The International Day for Disaster Reduction (IDDR) is observed annually on 13 October across the world encourage citizens and governments to take part in building more disaster resilient communities and nations.
Significance of the day: It seeks to spread awareness about reining the risks of disasters around the world and also reduce exposure of people and communities to disasters.
2016 Theme: “Live to Tell: Raising Awareness, Reducing Mortality”.
The 2016 edition of IDDR marks the launch of the new Sendai Framework for Disaster Risk Reduction by United Nations Office for Disaster Risk Reduction (UNISDR). UNISDR’s campaign for the day is Sendai Seven that seeks to create a wave of awareness about actions taken to reduce mortality around the world.
The International Day for Disaster Reduction was instituted by UN General Assembly (UNGA) in 1989 to promote a global culture of risk-awareness and disaster reduction. Earlier, this day was celebrated annually on the second Wednesday of October. But in 2009, the UNGA formally designated 13 October as the annual date by adopting Resolution 64/200.
What is Sendai Framework?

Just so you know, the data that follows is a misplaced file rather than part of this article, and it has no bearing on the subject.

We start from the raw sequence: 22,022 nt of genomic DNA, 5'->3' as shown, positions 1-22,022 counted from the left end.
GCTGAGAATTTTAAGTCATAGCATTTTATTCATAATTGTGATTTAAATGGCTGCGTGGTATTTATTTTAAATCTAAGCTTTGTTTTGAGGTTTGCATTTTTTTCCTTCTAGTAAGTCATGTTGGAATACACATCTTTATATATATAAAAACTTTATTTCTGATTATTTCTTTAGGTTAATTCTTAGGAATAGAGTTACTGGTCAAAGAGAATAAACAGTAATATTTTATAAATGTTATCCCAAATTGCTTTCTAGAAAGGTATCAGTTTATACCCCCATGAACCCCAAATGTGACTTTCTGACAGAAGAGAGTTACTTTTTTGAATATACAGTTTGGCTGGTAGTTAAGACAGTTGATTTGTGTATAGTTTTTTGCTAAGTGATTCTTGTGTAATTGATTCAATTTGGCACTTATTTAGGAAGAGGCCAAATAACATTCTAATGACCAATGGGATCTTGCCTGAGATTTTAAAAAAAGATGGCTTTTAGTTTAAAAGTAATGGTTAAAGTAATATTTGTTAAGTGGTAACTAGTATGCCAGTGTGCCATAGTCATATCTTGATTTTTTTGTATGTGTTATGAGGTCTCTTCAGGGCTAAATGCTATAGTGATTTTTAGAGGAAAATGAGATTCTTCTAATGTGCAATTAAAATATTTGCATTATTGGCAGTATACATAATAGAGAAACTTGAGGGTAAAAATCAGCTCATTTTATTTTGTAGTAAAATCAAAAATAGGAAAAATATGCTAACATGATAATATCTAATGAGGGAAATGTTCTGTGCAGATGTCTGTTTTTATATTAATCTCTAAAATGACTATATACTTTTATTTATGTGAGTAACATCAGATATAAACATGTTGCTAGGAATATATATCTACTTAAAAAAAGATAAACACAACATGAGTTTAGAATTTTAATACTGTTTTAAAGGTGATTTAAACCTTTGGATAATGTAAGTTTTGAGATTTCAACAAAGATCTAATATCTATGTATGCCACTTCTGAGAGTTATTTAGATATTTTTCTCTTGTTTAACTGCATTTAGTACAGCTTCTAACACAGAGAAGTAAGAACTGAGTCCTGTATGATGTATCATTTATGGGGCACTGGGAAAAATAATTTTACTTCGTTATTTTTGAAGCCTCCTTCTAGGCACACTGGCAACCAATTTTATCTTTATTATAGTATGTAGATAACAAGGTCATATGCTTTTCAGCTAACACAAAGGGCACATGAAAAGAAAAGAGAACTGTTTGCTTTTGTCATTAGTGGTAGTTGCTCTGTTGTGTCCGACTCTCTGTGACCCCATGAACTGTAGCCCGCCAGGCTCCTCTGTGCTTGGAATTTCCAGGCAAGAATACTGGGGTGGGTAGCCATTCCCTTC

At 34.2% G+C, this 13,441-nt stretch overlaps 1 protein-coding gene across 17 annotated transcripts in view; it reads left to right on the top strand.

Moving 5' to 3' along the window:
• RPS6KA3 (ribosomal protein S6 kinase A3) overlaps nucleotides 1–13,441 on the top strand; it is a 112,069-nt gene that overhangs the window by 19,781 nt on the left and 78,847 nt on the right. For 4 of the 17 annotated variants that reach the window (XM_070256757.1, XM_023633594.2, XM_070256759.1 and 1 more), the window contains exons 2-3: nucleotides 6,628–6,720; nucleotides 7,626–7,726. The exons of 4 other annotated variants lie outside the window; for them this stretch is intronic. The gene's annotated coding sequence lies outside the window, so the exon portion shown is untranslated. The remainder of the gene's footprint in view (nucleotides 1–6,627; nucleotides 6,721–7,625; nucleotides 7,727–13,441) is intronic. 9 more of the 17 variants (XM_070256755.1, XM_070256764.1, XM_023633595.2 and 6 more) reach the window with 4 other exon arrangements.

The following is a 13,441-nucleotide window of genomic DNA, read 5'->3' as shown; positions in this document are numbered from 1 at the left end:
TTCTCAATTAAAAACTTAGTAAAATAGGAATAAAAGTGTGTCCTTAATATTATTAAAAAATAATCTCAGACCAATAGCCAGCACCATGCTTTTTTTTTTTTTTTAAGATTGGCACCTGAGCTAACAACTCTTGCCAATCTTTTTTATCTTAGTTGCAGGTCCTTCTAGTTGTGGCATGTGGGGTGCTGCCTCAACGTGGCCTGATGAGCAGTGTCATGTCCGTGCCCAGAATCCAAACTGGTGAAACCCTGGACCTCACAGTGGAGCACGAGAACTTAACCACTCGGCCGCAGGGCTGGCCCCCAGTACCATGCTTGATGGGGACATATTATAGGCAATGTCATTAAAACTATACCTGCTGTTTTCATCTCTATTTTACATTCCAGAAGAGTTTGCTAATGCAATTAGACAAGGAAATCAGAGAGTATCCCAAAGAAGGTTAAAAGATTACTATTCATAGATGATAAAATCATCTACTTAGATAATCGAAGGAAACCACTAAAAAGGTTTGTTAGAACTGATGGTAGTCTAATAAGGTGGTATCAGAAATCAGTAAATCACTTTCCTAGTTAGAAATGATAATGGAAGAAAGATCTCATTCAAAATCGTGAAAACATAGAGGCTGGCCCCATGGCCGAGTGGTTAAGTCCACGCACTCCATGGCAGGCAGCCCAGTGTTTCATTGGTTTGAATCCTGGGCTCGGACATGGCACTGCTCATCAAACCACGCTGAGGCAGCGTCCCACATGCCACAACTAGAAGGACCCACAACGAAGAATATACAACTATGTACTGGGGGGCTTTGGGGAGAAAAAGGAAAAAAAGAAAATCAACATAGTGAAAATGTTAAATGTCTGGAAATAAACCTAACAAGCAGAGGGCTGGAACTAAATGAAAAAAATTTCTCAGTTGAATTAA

- The Sendai Framework is a 15-year voluntary, non-binding agreement which recognizes that the countries have the primary role to reduce disaster risk.
- It also recognises that this responsibility of countries should be shared with other stakeholders including local government, private sector and other stakeholders.
- It is the successor agreement to the Hyogo Framework for Action (2005–2015), which was the most encompassing international accord on disaster risk reduction to date.
- The Sendai Framework also seeks to promote best practices at the international, regional and national level across all sectors, to reduce disaster risk and disaster losses. The framework has seven targets and first of it is reducing disaster mortality.
- The four priority themes of the Sendai Framework are: (i) Understanding disaster risk, (ii) improving disaster risk governance, (iii) investing in disaster risk reduction (through structural and non-structural measures) and (iv) disaster preparedness, early warning and building back better in the aftermath of a disaster.